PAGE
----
Aunty Kay and grandfather Toshiro were, to me, the two most important storytellers in my life, and I tried at first to just tell their stories when it dawned on me that there was someone else’s voice missing: my own. My voice was hiding behind the others because I didn’t think my voice was all that important. Except that it was. For why was I writing this book in the first place? It was not to just tell other people’s stories but to tell myself who I was because of those stories.
Every Christmas when I visit my mother, I go into her basement and find old stuff. I’ve been doing this since I was a child. This year, my son, for the first time, accompanied me into the basement. He took a keen interest in the things that were there probably because he had been reading my book. I showed him an old white suitcase of photos. In it, were boxes of slides of my parents before they were married – my father in his radio operator office in Sachs Harbour, Northwest Territories – and my mother in front of the School of Theology at Kansai Gakuin University in Nishinomiya where she worked as a secretary. Another box was filled with pictures from their wedding in Osaka in 1962 and their honeymoon in Kobe and Tottori. And then there were slides of Mom’s arrival in Vancouver and her visit to her cousin Keiko in Nanaimo who had helped arranged my parents’ marriage.
My son and I marveled at these old slides. I had not seen them before, and for my son, the slides themselves were so ‘analog’ as to be ‘hip’. Geez, my son said, you sure look a lot like your mom when she was young. I nodded; I’d been told that many times before but now it was apparent to my son who probably took my looks as his mother for granted, not thinking of where I might have gotten them from.
I took the slides up to my mother and one quiet afternoon when everyone was out shopping at West Edmonton Mall, we went through them together. There she was in a hotel dressing room wearing her traditional white kimono with the tsunokakushi head-piece. On her honeymoon, she wore a bright red dress that made her stand out in places like in front of the Rokko Hotel in Kobe. In another slide, she was sitting on a large stone in a traditional Japanese garden designed by Mr. Mura, a friend Dad had made in Canada who had returned to his native Tottori. There were slides of the Hankyu Department Store in Osaka and of pigeons on the platform at one of the stations Mom and Dad must have traveled through. I notice that there are a lot of photos of Mom, and not so many of Dad. He was probably holding the camera most of the time and with it, was gazing on my mother, his new wife, with love and affection.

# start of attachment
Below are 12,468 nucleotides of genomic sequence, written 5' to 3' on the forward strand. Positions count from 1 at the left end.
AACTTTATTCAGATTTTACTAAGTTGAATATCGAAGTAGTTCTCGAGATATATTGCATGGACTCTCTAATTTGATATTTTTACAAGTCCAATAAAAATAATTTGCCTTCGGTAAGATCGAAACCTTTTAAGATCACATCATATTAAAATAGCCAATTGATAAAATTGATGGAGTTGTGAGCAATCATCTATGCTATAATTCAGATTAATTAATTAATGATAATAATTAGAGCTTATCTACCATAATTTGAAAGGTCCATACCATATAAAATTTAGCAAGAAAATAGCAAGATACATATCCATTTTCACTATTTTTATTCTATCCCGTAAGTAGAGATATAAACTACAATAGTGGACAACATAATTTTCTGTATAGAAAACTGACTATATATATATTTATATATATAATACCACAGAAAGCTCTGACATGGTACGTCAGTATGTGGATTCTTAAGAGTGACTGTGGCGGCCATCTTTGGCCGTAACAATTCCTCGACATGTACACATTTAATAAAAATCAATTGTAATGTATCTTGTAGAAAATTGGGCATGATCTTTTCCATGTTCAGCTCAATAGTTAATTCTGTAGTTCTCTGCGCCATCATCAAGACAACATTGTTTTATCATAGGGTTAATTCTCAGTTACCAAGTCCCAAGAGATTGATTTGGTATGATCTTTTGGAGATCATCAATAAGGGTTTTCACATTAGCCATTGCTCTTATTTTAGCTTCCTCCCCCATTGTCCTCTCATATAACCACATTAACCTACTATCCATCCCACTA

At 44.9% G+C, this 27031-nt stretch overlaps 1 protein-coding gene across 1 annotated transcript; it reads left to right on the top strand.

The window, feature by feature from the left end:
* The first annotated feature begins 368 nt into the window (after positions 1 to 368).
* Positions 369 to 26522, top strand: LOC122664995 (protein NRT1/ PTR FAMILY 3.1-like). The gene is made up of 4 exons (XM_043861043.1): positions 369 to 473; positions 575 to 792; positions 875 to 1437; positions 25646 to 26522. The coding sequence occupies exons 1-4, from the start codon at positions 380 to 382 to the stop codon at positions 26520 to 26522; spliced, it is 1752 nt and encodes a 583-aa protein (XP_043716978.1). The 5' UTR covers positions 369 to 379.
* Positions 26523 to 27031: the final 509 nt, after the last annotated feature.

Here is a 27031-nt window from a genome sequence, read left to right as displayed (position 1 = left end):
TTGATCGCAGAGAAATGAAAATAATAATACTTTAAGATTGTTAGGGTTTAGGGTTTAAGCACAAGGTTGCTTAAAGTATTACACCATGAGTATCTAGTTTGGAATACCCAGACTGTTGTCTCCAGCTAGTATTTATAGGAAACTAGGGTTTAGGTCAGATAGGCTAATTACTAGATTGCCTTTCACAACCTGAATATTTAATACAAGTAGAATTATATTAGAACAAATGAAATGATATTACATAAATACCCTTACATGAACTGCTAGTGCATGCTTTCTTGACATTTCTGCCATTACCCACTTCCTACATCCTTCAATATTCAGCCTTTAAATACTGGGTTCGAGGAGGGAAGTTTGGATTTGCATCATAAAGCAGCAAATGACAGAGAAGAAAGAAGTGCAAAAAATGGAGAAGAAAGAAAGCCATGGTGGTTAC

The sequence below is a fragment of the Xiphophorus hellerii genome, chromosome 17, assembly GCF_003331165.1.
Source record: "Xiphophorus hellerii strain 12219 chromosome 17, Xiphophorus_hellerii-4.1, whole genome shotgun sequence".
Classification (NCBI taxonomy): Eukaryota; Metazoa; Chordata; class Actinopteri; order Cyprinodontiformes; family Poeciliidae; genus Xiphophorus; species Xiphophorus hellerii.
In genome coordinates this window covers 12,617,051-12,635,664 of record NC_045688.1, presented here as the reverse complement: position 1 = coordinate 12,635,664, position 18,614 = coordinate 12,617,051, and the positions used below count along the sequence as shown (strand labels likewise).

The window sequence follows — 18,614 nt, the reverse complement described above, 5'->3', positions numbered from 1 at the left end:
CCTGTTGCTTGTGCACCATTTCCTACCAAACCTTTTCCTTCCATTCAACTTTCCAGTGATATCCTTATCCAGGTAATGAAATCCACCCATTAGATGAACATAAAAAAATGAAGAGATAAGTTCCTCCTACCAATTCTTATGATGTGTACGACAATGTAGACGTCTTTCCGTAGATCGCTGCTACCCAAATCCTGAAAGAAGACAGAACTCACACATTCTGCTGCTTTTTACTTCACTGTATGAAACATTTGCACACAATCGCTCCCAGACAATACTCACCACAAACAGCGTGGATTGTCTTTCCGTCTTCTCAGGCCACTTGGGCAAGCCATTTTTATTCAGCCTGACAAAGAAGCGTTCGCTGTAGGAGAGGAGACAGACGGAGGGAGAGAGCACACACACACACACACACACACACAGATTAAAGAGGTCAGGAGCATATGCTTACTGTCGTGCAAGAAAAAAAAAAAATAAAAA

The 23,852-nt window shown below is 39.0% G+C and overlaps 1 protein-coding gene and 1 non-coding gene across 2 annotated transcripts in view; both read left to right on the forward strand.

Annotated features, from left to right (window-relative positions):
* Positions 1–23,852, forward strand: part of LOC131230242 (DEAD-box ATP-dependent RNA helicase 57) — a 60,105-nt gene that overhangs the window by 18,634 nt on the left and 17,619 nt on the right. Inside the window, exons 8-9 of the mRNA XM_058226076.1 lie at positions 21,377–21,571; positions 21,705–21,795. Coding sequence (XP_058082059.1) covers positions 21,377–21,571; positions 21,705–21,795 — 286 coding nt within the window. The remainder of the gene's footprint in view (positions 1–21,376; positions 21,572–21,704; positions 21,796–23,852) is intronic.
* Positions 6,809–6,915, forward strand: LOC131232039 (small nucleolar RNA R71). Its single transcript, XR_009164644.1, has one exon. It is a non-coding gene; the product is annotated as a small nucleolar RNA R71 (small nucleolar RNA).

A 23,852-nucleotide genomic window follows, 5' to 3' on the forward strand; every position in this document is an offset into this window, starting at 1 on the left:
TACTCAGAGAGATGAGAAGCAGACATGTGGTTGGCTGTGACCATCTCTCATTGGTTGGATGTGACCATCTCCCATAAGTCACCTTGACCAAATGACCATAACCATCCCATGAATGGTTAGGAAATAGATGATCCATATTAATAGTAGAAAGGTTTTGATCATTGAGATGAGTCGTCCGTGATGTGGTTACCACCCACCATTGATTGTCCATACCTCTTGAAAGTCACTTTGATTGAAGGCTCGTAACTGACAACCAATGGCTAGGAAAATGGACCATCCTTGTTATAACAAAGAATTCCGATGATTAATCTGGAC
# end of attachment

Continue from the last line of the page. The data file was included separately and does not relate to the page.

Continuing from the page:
Is there any reason why someone should be interested in reading The Emperor’s Orphans? No. There are countless family stories out there and I do not flatter myself in thinking everyone should be interested in mine. But as the writer, I have fulfilled one important ambition – that is, to complete a work of love for the people to whom I owe my life, my identity, my vocation and most importantly of all, my voice.